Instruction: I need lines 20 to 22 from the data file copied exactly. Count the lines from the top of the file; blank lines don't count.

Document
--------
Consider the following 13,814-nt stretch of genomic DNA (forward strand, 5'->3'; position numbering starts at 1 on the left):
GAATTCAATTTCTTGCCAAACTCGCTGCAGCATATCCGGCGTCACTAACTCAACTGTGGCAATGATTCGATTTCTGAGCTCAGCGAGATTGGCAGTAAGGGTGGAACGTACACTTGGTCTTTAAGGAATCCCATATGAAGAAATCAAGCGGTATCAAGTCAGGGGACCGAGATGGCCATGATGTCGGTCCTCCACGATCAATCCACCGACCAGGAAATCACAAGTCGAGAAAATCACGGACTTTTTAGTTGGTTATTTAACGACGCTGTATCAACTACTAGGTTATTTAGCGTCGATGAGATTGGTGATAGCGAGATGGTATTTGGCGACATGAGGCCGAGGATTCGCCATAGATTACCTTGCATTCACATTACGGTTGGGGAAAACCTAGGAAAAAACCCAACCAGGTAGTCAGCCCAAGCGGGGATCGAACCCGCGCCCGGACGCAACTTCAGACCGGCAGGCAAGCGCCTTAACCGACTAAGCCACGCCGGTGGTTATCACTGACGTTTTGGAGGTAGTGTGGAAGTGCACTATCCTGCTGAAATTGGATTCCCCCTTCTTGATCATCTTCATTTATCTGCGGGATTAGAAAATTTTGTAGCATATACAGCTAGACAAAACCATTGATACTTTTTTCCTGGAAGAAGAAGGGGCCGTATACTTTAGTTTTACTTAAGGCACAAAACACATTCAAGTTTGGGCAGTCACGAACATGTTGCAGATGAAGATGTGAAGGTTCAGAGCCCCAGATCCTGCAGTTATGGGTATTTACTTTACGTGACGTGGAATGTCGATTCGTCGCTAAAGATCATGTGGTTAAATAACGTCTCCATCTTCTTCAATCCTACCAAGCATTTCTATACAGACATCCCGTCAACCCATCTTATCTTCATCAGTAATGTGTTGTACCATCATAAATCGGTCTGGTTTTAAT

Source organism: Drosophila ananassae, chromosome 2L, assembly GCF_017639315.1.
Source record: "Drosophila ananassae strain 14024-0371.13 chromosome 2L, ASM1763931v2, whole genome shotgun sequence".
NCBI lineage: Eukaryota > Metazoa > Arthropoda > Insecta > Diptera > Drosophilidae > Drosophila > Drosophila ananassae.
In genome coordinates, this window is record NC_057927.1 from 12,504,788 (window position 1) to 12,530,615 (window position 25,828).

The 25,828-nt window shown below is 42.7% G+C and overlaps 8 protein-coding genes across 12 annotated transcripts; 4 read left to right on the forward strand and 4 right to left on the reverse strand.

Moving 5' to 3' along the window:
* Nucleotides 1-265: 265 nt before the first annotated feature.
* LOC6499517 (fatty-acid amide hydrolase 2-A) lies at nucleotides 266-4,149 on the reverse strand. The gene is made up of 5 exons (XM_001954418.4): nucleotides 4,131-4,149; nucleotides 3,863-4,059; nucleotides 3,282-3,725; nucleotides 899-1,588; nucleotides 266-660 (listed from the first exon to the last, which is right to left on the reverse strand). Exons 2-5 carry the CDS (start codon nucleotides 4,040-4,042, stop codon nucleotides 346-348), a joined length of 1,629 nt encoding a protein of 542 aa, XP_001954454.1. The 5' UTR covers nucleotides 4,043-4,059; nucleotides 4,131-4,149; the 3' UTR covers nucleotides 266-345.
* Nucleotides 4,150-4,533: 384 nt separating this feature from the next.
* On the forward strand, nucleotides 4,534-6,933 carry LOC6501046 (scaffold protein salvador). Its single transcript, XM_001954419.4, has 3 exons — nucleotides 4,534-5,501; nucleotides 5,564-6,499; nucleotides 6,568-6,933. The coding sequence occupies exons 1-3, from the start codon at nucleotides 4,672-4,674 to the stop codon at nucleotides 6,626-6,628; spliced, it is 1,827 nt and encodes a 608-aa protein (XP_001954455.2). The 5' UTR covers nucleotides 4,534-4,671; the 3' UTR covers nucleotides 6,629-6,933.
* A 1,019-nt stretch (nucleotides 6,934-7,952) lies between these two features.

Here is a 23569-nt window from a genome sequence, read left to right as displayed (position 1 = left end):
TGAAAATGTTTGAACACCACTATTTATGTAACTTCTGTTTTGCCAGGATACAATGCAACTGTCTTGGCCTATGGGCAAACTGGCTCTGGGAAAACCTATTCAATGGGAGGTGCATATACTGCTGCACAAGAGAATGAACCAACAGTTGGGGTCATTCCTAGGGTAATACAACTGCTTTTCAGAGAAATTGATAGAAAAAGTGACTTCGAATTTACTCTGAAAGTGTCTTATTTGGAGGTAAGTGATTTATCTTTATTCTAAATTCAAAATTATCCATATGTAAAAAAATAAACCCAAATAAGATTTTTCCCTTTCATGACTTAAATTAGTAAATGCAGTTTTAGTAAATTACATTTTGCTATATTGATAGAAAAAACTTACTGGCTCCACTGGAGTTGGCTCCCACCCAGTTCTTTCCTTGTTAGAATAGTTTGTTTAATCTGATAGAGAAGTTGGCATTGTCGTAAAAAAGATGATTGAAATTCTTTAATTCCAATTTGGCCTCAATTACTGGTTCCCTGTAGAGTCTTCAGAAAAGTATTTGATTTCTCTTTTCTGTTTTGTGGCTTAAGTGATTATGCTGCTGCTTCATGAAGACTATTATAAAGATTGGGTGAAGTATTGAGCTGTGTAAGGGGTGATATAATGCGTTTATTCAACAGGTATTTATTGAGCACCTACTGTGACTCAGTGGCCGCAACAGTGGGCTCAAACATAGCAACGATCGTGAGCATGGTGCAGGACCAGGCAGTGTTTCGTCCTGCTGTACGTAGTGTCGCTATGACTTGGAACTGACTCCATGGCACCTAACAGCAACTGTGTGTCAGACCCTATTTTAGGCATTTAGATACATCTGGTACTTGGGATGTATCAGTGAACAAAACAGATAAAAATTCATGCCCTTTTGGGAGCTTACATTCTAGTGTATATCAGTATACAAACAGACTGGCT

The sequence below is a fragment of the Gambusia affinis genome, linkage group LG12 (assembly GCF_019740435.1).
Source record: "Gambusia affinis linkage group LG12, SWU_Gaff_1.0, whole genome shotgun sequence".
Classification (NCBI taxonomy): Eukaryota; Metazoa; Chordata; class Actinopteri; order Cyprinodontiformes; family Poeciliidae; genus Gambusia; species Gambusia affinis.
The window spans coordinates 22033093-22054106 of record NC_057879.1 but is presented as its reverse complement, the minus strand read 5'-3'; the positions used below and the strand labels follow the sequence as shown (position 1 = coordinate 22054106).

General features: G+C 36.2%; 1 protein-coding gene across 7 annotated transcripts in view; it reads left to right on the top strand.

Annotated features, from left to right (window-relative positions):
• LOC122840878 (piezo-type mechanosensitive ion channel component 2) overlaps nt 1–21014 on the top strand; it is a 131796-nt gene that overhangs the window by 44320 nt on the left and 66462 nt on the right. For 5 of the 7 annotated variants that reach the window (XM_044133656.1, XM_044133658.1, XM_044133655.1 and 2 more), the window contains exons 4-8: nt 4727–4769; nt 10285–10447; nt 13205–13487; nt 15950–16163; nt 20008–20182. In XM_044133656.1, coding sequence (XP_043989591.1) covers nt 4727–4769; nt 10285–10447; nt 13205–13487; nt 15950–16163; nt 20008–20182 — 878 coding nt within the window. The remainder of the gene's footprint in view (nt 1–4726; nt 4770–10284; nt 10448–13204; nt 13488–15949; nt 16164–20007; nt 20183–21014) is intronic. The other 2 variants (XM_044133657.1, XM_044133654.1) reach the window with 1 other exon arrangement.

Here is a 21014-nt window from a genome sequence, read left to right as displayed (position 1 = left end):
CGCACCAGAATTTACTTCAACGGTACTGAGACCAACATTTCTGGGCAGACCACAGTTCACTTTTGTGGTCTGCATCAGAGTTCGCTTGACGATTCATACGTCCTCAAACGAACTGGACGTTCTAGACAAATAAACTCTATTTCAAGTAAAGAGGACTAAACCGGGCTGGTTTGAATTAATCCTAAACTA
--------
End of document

General features: G+C 36.2%; 1 protein-coding gene across 7 annotated transcripts in view; it reads left to right on the top strand.

Annotated features, from left to right (window-relative positions):
• LOC122840878 (piezo-type mechanosensitive ion channel component 2) overlaps nt 1–21014 on the top strand; it is a 131796-nt gene that overhangs the window by 44320 nt on the left and 66462 nt on the right. For 5 of the 7 annotated variants that reach the window (XM_044133656.1, XM_044133658.1, XM_044133655.1 and 2 more), the window contains exons 4-8: nt 4727–4769; nt 10285–10447; nt 13205–13487; nt 15950–16163; nt 20008–20182. In XM_044133656.1, coding sequence (XP_043989591.1) covers nt 4727–4769; nt 10285–10447; nt 13205–13487; nt 15950–16163; nt 20008–20182 — 878 coding nt within the window. The remainder of the gene's footprint in view (nt 1–4726; nt 4770–10284; nt 10448–13204; nt 13488–15949; nt 16164–20007; nt 20183–21014) is intronic. The other 2 variants (XM_044133657.1, XM_044133654.1) reach the window with 1 other exon arrangement.